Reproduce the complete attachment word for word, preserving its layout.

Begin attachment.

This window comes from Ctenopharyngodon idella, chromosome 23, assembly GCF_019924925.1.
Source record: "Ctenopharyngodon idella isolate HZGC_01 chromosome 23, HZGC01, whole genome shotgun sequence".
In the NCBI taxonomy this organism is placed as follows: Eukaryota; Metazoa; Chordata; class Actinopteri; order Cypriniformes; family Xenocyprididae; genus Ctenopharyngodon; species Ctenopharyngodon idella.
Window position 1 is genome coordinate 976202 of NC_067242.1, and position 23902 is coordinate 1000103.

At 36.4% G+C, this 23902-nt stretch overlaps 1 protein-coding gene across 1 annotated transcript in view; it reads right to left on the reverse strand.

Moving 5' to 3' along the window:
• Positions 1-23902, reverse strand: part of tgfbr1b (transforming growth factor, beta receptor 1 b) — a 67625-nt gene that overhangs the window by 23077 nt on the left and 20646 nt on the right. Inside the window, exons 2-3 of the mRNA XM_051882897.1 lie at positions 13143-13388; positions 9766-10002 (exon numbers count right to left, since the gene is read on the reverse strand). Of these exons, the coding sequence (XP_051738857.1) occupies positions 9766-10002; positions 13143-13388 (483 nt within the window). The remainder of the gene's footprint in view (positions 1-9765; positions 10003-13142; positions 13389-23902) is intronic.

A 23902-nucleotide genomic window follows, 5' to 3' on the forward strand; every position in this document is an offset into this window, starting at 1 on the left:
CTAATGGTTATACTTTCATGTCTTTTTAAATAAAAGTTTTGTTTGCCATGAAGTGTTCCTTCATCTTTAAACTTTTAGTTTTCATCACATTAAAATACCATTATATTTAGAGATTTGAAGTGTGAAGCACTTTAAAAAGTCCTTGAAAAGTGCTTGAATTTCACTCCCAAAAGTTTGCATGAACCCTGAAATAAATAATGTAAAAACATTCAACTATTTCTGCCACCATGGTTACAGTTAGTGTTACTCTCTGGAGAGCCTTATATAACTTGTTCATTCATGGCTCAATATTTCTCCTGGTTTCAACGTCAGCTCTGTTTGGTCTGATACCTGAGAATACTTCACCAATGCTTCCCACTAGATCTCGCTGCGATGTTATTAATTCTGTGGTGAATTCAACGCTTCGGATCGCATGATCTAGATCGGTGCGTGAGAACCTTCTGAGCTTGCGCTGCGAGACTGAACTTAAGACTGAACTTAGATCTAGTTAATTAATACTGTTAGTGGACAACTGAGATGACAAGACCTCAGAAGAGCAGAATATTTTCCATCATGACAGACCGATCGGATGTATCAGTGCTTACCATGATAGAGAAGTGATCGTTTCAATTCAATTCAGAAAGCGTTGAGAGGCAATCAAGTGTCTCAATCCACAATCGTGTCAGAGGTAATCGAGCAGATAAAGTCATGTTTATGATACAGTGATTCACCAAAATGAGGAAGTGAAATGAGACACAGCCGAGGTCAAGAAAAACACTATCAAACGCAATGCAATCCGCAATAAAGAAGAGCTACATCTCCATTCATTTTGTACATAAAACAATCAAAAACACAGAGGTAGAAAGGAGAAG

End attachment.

This window comes from Ctenopharyngodon idella, chromosome 23, assembly GCF_019924925.1.
Source record: "Ctenopharyngodon idella isolate HZGC_01 chromosome 23, HZGC01, whole genome shotgun sequence".
In the NCBI taxonomy this organism is placed as follows: Eukaryota; Metazoa; Chordata; class Actinopteri; order Cypriniformes; family Xenocyprididae; genus Ctenopharyngodon; species Ctenopharyngodon idella.
Window position 1 is genome coordinate 976202 of NC_067242.1, and position 23902 is coordinate 1000103.

At 36.4% G+C, this 23902-nt stretch overlaps 1 protein-coding gene across 1 annotated transcript in view; it reads right to left on the reverse strand.

Moving 5' to 3' along the window:
• Positions 1-23902, reverse strand: part of tgfbr1b (transforming growth factor, beta receptor 1 b) — a 67625-nt gene that overhangs the window by 23077 nt on the left and 20646 nt on the right. Inside the window, exons 2-3 of the mRNA XM_051882897.1 lie at positions 13143-13388; positions 9766-10002 (exon numbers count right to left, since the gene is read on the reverse strand). Of these exons, the coding sequence (XP_051738857.1) occupies positions 9766-10002; positions 13143-13388 (483 nt within the window). The remainder of the gene's footprint in view (positions 1-9765; positions 10003-13142; positions 13389-23902) is intronic.

A 23902-nucleotide genomic window follows, 5' to 3' on the forward strand; every position in this document is an offset into this window, starting at 1 on the left:
CTAATGGTTATACTTTCATGTCTTTTTAAATAAAAGTTTTGTTTGCCATGAAGTGTTCCTTCATCTTTAAACTTTTAGTTTTCATCACATTAAAATACCATTATATTTAGAGATTTGAAGTGTGAAGCACTTTAAAAAGTCCTTGAAAAGTGCTTGAATTTCACTCCCAAAAGTTTGCATGAACCCTGAAATAAATAATGTAAAAACATTCAACTATTTCTGCCACCATGGTTACAGTTAGTGTTACTCTCTGGAGAGCCTTATATAACTTGTTCATTCATGGCTCAATATTTCTCCTGGTTTCAACGTCAGCTCTGTTTGGTCTGATACCTGAGAATACTTCACCAATGCTTCCCACTAGATCTCGCTGCGATGTTATTAATTCTGTGGTGAATTCAACGCTTCGGATCGCATGATCTAGATCGGTGCGTGAGAACCTTCTGAGCTTGCGCTGCGAGACTGAACTTAAGACTGAACTTAGATCTAGTTAATTAATACTGTTAGTGGACAACTGAGATGACAAGACCTCAGAAGAGCAGAATATTTTCCATCATGACAGACCGATCGGATGTATCAGTGCTTACCATGATAGAGAAGTGATCGTTTCAATTCAATTCAGAAAGCGTTGAGAGGCAATCAAGTGTCTCAATCCACAATCGTGTCAGAGGTAATCGAGCAGATAAAGTCATGTTTATGATACAGTGATTCACCAAAATGAGGAAGTGAAATGAGACACAGCCGAGGTCAAGAAAAACACTATCAAACGCAATGCAATCCGCAATAAAGAAGAGCTACATCTCCATTCATTTTGTACATAAAACAATCAAAAACACAGAGGTAGAAAGGAGAAG